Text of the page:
Raw panel (left) next to the finished panel (right) with Clairefontaine Pastelmat

In this guide, I’ll share my process on how I attached my favorite pastel paper onto a wood panel. Please note that I do not have experience using materials other than the ones I list here. If you are interested in attaching watercolor paper, bristol, canvas, etc. to wood or other hard surfaces, I would recommend experimenting on a small test surface to verify compatibility with the adhesive and sealant.

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Why mount paper to boards?

Added Stability

Paper is a very common surface to work on for watercolor, pastel, graphite, and charcoal artists. Unfortunately, paper can easily be accidently bent or damaged in transit. Mounting your favorite paper to a sturdier surface such as a wood panel can make it easier to work outdoors (plein air painting) and be a safer way to ship finished artwork.

Avoid Paper Warping

If you use solvents for your underlayers as a pastel artist or you work in washes as a watercolor artist, you don’t have to worry about taping the sides of your paper down if it’s securely attached to a panel.


Many brands offer panels with different surfaces for artists working in dry mediums. However, these can be pricey. If you’re on a budget, unfinished panels are nearly always cheaper than the pre-primed surfaces. It may be worthwhile to spend an afternoon priming a batch of boards yourself and you’ll be set for months of making beautiful artwork.

Process Overview:

The first step will be to seal the surface of the panel. Your panel may be MDF, Masonite, or wood. The purpose of the sealant is to prevent any chemicals in the wood from leaching into your drawing surface. Similar to how you would prime your home walls prior to painting, sealing your panel surface will provide the best conditions for the next step. If you skip the sealing step, you have the risk of the pH balance being affected on your artwork. It may not be apparent in a month, but years down the line, pH imbalances can lead to discoloration and staining.

The second step is focused on adhering your paper onto the panel. Cut the paper to be either the same size as your panel or slightly larger. The Lineco PVA glue dries fairly slowly so you’ll have a few minutes to position your paper before it begins setting. To ensure that your paper dries completely flat, use several heavy books to weigh down the paper as it dries. Allow the glue to dry at minimum overnight but ideally 2 full days.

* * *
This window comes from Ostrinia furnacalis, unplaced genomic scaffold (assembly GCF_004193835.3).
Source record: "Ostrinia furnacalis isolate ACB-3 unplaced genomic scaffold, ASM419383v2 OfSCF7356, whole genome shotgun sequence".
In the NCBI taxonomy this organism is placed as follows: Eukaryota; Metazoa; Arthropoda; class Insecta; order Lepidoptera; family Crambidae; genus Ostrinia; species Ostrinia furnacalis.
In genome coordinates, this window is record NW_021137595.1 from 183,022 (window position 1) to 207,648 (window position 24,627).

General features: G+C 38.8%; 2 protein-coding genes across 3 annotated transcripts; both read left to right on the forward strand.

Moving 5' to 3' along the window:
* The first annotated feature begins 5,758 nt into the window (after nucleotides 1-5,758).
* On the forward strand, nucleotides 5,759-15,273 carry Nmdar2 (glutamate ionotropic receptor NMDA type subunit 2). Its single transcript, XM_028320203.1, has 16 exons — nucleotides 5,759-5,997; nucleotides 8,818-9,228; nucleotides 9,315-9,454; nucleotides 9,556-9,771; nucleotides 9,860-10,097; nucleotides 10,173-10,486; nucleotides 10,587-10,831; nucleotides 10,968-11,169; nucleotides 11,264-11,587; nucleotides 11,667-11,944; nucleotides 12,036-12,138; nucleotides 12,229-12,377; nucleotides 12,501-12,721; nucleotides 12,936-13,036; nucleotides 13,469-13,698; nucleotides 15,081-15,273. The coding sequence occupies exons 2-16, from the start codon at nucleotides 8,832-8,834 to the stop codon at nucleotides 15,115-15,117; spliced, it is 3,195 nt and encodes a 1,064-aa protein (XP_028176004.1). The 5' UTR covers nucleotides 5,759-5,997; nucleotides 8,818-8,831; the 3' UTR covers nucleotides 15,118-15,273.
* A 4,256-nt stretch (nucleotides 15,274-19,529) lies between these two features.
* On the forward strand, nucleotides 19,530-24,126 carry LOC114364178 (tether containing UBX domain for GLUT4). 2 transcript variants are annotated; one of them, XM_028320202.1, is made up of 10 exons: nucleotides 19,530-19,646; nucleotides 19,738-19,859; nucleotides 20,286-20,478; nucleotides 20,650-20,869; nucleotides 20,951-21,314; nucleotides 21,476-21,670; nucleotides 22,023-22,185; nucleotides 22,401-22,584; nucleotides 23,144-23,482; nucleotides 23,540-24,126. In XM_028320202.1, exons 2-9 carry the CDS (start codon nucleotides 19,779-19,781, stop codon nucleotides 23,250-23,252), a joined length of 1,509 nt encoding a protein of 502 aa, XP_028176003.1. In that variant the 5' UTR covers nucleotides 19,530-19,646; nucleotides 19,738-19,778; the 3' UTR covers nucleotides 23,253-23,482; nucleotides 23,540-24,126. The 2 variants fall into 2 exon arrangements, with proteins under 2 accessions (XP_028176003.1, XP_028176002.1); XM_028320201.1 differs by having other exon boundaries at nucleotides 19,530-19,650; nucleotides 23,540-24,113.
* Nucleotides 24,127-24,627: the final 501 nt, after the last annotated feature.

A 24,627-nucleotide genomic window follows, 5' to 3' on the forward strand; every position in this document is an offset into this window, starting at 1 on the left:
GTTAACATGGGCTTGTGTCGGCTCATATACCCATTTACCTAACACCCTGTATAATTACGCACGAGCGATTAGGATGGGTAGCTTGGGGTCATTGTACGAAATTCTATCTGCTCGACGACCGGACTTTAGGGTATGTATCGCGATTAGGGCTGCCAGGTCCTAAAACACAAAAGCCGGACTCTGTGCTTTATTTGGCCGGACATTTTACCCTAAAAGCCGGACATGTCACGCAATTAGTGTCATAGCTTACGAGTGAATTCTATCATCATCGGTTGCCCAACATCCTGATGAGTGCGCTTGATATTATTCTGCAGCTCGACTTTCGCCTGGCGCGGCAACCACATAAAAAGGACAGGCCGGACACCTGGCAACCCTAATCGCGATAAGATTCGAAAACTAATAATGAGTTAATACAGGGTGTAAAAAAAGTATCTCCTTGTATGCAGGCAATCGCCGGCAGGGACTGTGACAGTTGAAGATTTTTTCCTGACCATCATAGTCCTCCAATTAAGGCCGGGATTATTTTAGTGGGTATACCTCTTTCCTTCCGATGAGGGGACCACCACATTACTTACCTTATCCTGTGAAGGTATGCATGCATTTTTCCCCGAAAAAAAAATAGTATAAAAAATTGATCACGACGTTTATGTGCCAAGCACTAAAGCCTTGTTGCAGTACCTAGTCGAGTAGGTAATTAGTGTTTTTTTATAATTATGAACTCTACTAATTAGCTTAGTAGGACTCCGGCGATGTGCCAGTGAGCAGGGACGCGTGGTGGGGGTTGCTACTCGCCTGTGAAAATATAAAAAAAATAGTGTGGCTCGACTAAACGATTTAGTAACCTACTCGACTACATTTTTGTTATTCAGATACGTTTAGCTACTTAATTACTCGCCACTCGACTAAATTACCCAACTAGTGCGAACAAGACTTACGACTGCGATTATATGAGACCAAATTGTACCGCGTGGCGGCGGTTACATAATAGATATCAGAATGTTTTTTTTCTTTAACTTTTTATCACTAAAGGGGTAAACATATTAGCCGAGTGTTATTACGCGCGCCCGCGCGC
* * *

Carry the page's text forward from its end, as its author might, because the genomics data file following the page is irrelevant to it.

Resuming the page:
1. Wood Sealant – Golden GAC 100
  2. Adhesive – Lineco PVA bookbinding glue
  3. Wood panel – Trekell ½ inch raw Baltic birch panel (see coupon code below). [Note the current panel I purchased is no longer available, but I have linked Trekell’s available panels.]
  4. Paper – Clairefontaine Pastelmat in Dark Grey

Save $5 on your next Trekell order! I also receive a credit from Trekell when you use the link below:

The materials
  1. Foam brush – 2 or 3 inches wide
  2. Interleaving paper such as glassine or tracing paper
  3. Craft knife – X-acto No. 2.
  4. Heavy books (5 pounds or heavier)

Total project time: 1 day
Active time: 2 hours

  1. Prepare your materials. Cut the paper to the same size or slightly larger than your panel. Have your wood sealant and foam brush ready.
  2. Apply the first layer of wood sealant to the panel. Start with a small amount (approximately 1-2 teaspoons per square foot) and spread the sealant with the foam brush. Add more if needed to evenly coat the entire surface. The panel surface will change from matte to glossy when the sealant is applied.
Start by using a small amount of wood sealant for even application.
  1. Allow the wood sealant to dry completely (approximately 30 minutes). Rinse the foam brush with water to remove any sealant residue.
  2. Repeat steps 2 & 3 for the second coat of sealant.  
The sealant will dry to a clear and shiny finish
  1. If needed, apply a third coat of sealant. A third coat is only necessary if the surface feels uneven.
  2. Apply the PVA glue. Using the same foam brush, spread the PVA glue evenly on the panel and pay extra attention to the edges where the paper is most likely to lift. The amount of PVA glue will be similar to the quantity of sealant used in step 2.
  3. Align and attach your paper onto the panel. The PVA glue takes a few minutes to become tacky so there is time to adjust the paper into place.
  4. Weigh the panel down as it dries. My setup includes a protective glassine sheet between the paper and books to prevent damage to the paper.
  5. Rinse the PVA glue from the foam brush.
  6. Wipe off any excess PVA glue from the edges of the panel with a damp paper towel. The PVA glue is water-based for easy clean-up.
  7. After 24-48 hours, remove the weights and inspect the surface and edges of the paper. If the edges of the paper are lifting, use a flexible paint palette knife to apply additional PVA glue to the panel, reapply the weights, and let dry for one day.
  8. If your paper is larger than your panel, trim off any excess with a craft knife.
  9. Make art!
My cat inspecting the finished pastel drawing.

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